Implosion and the risk of insularity

Israel's new PM has already rowed back over his one state single option by seeming to change tack on rejection of Palestinian statehood.

In the past few weeks the globalised world and economy have experienced all the symptoms that could be conducive to an implosion of the worst kind.

Economically, financially and also from a geo strategic perspective. Not to mention the looming threat of environmental deprivation too.

The recent terrorist attacks in Tunisia not only exposed the country’s fragility but also weakened its hopes of economic recovery.

It was a direct threat on hope itself, as this fledgling democracy grappled with its own future.

In Israel, although hawkish leaders have in the past often ended up paving the way for peace breakthroughs, the surprise electoral result led commentators to argue rightly or wrongly that what came across as a ‘scorched earth’ win risks spurring a trend towards global isolation. But since then the new PM has already rowed back over his one state single option by seeming to change tack on rejection of Palestinian statehood.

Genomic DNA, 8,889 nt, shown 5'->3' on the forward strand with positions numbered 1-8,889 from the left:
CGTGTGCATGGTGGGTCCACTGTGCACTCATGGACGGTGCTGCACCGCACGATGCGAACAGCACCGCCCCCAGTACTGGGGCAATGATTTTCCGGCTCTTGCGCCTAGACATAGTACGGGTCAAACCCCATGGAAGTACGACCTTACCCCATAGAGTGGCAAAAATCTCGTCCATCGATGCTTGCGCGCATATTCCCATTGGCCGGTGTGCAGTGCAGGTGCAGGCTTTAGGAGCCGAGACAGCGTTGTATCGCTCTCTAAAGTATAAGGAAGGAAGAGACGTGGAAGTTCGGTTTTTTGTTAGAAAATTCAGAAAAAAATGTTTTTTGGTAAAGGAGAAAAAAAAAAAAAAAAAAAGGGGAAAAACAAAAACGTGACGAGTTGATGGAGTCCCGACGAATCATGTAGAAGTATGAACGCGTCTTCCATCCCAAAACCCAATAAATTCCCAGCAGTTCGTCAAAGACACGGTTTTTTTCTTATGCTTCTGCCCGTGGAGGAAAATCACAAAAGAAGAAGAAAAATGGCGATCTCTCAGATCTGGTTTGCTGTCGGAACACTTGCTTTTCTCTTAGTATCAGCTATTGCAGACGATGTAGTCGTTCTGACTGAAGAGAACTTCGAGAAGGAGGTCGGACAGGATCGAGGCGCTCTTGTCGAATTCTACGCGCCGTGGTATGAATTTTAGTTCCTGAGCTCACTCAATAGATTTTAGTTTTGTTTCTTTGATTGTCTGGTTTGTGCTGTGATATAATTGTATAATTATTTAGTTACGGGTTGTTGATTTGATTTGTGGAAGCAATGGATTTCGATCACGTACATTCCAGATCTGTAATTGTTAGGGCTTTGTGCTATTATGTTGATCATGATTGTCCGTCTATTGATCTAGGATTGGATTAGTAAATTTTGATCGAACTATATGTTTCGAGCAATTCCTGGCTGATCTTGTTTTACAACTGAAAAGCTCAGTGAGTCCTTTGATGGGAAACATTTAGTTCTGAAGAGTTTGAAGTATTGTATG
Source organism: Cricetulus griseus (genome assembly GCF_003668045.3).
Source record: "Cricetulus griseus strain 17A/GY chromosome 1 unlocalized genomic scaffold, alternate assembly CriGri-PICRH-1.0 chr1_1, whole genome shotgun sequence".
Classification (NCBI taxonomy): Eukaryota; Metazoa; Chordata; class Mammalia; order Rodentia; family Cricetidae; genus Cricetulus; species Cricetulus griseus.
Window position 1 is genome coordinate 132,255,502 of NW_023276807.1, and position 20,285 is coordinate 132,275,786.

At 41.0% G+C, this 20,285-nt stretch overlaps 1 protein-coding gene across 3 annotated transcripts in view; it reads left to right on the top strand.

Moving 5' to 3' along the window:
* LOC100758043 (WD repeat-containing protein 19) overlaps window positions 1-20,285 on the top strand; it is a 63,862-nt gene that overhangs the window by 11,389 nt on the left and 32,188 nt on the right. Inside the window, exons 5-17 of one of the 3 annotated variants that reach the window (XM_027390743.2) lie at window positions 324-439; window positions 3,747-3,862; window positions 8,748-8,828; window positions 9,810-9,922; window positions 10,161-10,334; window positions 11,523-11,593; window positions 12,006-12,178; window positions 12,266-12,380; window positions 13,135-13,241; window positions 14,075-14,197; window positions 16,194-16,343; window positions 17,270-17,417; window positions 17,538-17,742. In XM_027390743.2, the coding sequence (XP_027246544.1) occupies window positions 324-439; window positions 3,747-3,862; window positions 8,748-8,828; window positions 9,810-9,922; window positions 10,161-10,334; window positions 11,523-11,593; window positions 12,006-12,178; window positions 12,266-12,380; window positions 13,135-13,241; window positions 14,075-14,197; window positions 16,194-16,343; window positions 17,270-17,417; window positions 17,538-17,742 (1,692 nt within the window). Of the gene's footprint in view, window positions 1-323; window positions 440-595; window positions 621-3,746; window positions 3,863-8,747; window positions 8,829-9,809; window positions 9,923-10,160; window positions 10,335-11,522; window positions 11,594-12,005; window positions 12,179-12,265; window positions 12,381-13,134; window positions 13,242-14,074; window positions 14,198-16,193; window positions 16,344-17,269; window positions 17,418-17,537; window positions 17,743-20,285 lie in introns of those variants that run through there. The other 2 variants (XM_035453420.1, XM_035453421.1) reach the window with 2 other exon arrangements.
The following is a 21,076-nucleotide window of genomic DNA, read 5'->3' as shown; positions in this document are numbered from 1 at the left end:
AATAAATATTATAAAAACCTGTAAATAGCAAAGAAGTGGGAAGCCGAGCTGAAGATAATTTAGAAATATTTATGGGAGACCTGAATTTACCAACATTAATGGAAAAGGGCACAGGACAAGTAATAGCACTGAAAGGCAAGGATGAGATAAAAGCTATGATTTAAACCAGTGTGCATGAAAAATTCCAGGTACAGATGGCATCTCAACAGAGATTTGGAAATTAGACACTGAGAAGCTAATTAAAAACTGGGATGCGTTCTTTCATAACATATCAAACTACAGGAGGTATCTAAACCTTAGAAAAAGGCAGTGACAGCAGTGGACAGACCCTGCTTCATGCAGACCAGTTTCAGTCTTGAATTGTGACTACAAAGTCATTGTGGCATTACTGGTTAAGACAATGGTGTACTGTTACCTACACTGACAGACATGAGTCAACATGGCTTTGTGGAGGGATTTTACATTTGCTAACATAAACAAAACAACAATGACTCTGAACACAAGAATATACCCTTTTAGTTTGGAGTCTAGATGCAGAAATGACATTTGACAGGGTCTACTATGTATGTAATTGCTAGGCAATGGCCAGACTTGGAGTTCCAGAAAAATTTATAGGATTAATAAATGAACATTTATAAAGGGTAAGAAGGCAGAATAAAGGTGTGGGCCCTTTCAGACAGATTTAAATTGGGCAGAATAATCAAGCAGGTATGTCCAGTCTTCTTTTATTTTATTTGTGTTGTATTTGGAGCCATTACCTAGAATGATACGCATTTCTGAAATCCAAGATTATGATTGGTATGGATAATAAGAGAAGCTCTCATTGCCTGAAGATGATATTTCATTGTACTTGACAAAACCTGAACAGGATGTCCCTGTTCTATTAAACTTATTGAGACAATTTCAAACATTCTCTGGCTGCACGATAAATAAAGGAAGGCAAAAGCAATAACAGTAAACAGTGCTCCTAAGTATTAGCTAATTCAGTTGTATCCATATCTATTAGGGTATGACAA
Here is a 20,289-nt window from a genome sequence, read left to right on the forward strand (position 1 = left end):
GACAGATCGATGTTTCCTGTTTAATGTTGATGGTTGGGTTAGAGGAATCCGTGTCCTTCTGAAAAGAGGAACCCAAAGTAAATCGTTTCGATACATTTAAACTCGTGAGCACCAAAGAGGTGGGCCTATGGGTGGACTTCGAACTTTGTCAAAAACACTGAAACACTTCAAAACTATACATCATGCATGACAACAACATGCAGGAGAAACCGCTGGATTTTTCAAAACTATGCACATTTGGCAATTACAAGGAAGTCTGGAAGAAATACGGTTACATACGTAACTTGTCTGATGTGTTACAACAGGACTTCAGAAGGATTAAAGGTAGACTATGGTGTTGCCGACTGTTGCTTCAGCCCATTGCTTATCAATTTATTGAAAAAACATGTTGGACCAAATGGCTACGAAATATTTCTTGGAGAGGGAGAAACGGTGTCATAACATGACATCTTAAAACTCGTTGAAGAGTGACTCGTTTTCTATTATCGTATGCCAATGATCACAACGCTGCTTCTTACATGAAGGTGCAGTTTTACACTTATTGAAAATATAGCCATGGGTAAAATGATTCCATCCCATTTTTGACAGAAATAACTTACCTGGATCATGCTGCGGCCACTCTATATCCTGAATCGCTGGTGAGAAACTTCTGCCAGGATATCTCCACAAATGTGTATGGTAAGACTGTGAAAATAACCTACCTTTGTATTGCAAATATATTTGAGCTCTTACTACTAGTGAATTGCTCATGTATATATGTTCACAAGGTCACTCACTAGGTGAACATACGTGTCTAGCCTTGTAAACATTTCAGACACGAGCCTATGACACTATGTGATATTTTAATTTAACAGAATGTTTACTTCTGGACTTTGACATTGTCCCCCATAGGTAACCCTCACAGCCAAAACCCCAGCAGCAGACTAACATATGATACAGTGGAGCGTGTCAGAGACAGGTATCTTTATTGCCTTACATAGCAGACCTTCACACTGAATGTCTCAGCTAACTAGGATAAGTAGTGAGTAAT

The first to alerting me to this possibility was a US contact of mine close to Democratic quarters, who had instantly drawn my attention to a curious op-ed in the New York Times that perversely seemed to rejoice in the renewal of the Israeli government by claiming that the Netanyahu win could actually work out to be good for Palestine. Being the only type of result that could bring behavioural change about.

Closer to home developments in Libya remain increasingly worrying although the solid EU position during the recent Brussels summit showed a far stronger closing of ranks than experienced in earlier summitry so far.

If the ISIS spread has become increasingly worrying over the past months, I found equally worrying the global weapons trade surge that has targeted Africa as imports to neighbouring countries such as Algeria and Morocco continued to soar. Even were we to ignore the proxy wars going on in Libya itself with countries, Gulf member states and beyond, competing among themselves in the provision of weaponry and in the ‘buying’ of political influence and clout.